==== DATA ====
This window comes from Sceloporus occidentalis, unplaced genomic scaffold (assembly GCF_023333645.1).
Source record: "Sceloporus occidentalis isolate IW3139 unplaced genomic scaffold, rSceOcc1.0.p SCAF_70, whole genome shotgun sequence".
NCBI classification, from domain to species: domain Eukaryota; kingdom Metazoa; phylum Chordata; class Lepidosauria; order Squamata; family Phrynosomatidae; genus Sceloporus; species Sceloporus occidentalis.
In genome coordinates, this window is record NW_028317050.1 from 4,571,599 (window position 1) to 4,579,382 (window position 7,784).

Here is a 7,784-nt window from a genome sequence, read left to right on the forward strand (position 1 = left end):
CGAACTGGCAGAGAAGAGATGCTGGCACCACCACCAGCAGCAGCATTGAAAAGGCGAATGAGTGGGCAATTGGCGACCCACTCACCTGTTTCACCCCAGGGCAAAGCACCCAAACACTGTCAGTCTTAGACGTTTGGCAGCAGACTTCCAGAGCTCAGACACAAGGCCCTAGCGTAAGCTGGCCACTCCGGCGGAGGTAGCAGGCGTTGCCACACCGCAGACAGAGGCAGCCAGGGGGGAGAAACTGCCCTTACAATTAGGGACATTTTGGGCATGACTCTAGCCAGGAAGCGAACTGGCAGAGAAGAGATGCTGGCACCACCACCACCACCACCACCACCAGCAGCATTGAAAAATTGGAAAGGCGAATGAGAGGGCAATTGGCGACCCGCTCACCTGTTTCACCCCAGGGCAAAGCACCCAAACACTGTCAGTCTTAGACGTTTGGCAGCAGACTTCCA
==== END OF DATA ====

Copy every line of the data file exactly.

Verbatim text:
This window comes from Sceloporus occidentalis, unplaced genomic scaffold (assembly GCF_023333645.1).
Source record: "Sceloporus occidentalis isolate IW3139 unplaced genomic scaffold, rSceOcc1.0.p SCAF_70, whole genome shotgun sequence".
NCBI classification, from domain to species: domain Eukaryota; kingdom Metazoa; phylum Chordata; class Lepidosauria; order Squamata; family Phrynosomatidae; genus Sceloporus; species Sceloporus occidentalis.
In genome coordinates, this window is record NW_028317050.1 from 4,571,599 (window position 1) to 4,579,382 (window position 7,784).

Here is a 7,784-nt window from a genome sequence, read left to right on the forward strand (position 1 = left end):
CGAACTGGCAGAGAAGAGATGCTGGCACCACCACCAGCAGCAGCATTGAAAAGGCGAATGAGTGGGCAATTGGCGACCCACTCACCTGTTTCACCCCAGGGCAAAGCACCCAAACACTGTCAGTCTTAGACGTTTGGCAGCAGACTTCCAGAGCTCAGACACAAGGCCCTAGCGTAAGCTGGCCACTCCGGCGGAGGTAGCAGGCGTTGCCACACCGCAGACAGAGGCAGCCAGGGGGGAGAAACTGCCCTTACAATTAGGGACATTTTGGGCATGACTCTAGCCAGGAAGCGAACTGGCAGAGAAGAGATGCTGGCACCACCACCACCACCACCACCACCAGCAGCATTGAAAAATTGGAAAGGCGAATGAGAGGGCAATTGGCGACCCGCTCACCTGTTTCACCCCAGGGCAAAGCACCCAAACACTGTCAGTCTTAGACGTTTGGCAGCAGACTTCCA